3D-printed parts take flight on RAF jets

BAE Systems uses 3D printing to build protective parts for cockpit radios and take-off shafts.

Don Reisinger
CNET contributor Don Reisinger is a technology columnist who has covered everything from HDTVs to computers to Flowbee Haircut Systems. Besides his work with CNET, Don's work has been featured in a variety of other publications including PC World and a host of Ziff-Davis publications.
Don Reisinger
MakerBot's Replicator 2 3D printer.
MakerBot's Replicator 2 3D printer. Rich Brown/CNET

3D printing has shown its value in the firearms business, but it's now made its way to fighter jets.

The Royal Air Force, for instance, has flown Tornado fighter jets that included parts made from 3D printers, the BBC reported on Monday. BAE Systems manufactured the jets.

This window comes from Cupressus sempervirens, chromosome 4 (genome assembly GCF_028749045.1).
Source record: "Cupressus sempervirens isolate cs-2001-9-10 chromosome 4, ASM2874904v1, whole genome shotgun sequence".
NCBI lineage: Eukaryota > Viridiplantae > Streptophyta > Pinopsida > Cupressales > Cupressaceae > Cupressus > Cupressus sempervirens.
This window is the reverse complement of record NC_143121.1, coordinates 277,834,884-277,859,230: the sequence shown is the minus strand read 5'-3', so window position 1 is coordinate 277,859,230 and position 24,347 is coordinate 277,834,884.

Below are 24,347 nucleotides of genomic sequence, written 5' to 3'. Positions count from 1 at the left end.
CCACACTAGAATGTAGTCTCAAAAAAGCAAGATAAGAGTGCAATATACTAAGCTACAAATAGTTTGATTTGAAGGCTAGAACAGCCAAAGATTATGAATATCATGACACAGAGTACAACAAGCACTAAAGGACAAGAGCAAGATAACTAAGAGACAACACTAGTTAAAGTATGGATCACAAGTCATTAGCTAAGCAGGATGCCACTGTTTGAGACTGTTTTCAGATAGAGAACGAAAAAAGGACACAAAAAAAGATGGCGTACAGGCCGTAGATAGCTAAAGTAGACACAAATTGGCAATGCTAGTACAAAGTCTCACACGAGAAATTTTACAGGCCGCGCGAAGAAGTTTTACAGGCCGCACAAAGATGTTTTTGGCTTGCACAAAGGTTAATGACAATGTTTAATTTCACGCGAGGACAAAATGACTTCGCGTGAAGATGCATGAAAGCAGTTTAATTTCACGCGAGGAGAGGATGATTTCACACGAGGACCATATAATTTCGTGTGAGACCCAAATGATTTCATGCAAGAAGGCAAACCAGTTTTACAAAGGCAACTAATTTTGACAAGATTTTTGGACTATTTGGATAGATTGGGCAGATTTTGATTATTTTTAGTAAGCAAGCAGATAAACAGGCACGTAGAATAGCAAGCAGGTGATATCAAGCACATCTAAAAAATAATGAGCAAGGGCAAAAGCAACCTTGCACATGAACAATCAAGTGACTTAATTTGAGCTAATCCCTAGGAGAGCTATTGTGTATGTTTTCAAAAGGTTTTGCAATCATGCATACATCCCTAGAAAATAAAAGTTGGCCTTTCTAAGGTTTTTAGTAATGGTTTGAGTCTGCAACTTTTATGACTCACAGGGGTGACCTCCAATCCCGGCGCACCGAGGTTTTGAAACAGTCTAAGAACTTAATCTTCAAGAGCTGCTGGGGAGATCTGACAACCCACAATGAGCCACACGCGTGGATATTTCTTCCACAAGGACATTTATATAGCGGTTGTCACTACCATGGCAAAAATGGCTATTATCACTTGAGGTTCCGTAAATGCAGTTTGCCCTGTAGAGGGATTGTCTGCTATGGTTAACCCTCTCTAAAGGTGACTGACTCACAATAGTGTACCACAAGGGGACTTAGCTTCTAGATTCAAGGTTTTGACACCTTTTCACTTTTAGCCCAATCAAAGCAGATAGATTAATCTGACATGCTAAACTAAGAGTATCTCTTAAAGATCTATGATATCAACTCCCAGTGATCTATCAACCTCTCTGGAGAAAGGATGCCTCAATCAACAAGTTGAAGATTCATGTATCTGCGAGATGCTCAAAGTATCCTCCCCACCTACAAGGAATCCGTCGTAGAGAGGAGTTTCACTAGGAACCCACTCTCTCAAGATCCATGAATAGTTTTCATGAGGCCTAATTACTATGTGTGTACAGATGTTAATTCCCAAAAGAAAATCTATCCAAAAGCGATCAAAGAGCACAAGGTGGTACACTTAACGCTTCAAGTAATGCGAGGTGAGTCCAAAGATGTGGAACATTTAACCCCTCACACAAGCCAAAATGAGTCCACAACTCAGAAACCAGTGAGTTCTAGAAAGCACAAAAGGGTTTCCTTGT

Although the parts weren't of extremely high value, like wings or landing gear, they did find a home as guards for cockpit radios. 3D printing was also used to protect take-off shafts, the BBC says.

Over the past year, 3D printing has found its way into headlines. The technology allows individuals, small groups, or companies to design and then "print" their creations. 3D printing has so far not been cost-effective for individuals, but it's viewed in the corporate setting as a potential cost-savings. The Royal Air Force hopes to save more than 1 million British pounds with 3D printing for the next four years.

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